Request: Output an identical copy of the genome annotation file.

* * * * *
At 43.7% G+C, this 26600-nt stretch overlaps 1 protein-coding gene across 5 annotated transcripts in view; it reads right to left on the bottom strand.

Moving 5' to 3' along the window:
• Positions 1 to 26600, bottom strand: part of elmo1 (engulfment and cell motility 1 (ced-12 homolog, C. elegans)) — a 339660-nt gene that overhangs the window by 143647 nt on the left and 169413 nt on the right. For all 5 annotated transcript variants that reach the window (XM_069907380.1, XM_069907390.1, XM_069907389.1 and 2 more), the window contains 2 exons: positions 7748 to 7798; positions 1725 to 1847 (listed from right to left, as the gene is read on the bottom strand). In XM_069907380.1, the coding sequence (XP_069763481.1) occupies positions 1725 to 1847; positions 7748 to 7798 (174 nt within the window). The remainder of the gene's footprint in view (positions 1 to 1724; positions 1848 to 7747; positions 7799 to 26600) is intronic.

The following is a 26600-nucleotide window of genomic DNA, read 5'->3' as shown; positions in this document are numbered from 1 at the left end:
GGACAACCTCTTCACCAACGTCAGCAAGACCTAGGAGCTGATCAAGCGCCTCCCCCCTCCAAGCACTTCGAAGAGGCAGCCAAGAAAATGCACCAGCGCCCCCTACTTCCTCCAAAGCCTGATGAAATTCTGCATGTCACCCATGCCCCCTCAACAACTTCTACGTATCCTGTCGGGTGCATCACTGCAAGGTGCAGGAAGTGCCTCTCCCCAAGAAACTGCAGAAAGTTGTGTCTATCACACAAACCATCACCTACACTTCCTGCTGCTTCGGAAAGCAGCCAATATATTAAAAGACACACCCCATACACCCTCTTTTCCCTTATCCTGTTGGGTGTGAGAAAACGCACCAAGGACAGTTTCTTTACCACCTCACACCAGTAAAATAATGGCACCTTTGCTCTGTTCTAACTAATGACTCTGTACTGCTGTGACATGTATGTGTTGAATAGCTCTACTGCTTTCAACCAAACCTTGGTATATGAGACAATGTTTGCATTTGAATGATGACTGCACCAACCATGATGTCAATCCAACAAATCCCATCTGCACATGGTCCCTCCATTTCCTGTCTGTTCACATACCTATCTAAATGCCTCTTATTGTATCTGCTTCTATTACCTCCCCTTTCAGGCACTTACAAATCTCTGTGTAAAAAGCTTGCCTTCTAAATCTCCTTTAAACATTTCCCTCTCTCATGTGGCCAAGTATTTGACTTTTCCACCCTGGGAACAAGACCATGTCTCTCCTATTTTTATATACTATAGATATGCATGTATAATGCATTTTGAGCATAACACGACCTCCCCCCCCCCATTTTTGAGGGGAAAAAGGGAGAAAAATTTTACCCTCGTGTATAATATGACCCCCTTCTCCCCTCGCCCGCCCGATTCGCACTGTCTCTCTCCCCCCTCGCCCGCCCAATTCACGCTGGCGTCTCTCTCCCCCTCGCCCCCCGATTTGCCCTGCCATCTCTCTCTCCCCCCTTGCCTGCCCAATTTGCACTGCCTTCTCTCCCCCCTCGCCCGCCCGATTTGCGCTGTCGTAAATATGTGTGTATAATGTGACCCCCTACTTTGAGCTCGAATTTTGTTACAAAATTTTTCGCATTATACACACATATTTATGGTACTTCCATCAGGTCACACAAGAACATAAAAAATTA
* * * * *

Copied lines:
At 43.7% G+C, this 26600-nt stretch overlaps 1 protein-coding gene across 5 annotated transcripts in view; it reads right to left on the bottom strand.

Moving 5' to 3' along the window:
• Positions 1 to 26600, bottom strand: part of elmo1 (engulfment and cell motility 1 (ced-12 homolog, C. elegans)) — a 339660-nt gene that overhangs the window by 143647 nt on the left and 169413 nt on the right. For all 5 annotated transcript variants that reach the window (XM_069907380.1, XM_069907390.1, XM_069907389.1 and 2 more), the window contains 2 exons: positions 7748 to 7798; positions 1725 to 1847 (listed from right to left, as the gene is read on the bottom strand). In XM_069907380.1, the coding sequence (XP_069763481.1) occupies positions 1725 to 1847; positions 7748 to 7798 (174 nt within the window). The remainder of the gene's footprint in view (positions 1 to 1724; positions 1848 to 7747; positions 7799 to 26600) is intronic.

The following is a 26600-nucleotide window of genomic DNA, read 5'->3' as shown; positions in this document are numbered from 1 at the left end:
GGACAACCTCTTCACCAACGTCAGCAAGACCTAGGAGCTGATCAAGCGCCTCCCCCCTCCAAGCACTTCGAAGAGGCAGCCAAGAAAATGCACCAGCGCCCCCTACTTCCTCCAAAGCCTGATGAAATTCTGCATGTCACCCATGCCCCCTCAACAACTTCTACGTATCCTGTCGGGTGCATCACTGCAAGGTGCAGGAAGTGCCTCTCCCCAAGAAACTGCAGAAAGTTGTGTCTATCACACAAACCATCACCTACACTTCCTGCTGCTTCGGAAAGCAGCCAATATATTAAAAGACACACCCCATACACCCTCTTTTCCCTTATCCTGTTGGGTGTGAGAAAACGCACCAAGGACAGTTTCTTTACCACCTCACACCAGTAAAATAATGGCACCTTTGCTCTGTTCTAACTAATGACTCTGTACTGCTGTGACATGTATGTGTTGAATAGCTCTACTGCTTTCAACCAAACCTTGGTATATGAGACAATGTTTGCATTTGAATGATGACTGCACCAACCATGATGTCAATCCAACAAATCCCATCTGCACATGGTCCCTCCATTTCCTGTCTGTTCACATACCTATCTAAATGCCTCTTATTGTATCTGCTTCTATTACCTCCCCTTTCAGGCACTTACAAATCTCTGTGTAAAAAGCTTGCCTTCTAAATCTCCTTTAAACATTTCCCTCTCTCATGTGGCCAAGTATTTGACTTTTCCACCCTGGGAACAAGACCATGTCTCTCCTATTTTTATATACTATAGATATGCATGTATAATGCATTTTGAGCATAACACGACCTCCCCCCCCCCATTTTTGAGGGGAAAAAGGGAGAAAAATTTTACCCTCGTGTATAATATGACCCCCTTCTCCCCTCGCCCGCCCGATTCGCACTGTCTCTCTCCCCCCTCGCCCGCCCAATTCACGCTGGCGTCTCTCTCCCCCTCGCCCCCCGATTTGCCCTGCCATCTCTCTCTCCCCCCTTGCCTGCCCAATTTGCACTGCCTTCTCTCCCCCCTCGCCCGCCCGATTTGCGCTGTCGTAAATATGTGTGTATAATGTGACCCCCTACTTTGAGCTCGAATTTTGTTACAAAATTTTTCGCATTATACACACATATTTATGGTACTTCCATCAGGTCACACAAGAACATAAAAAATTA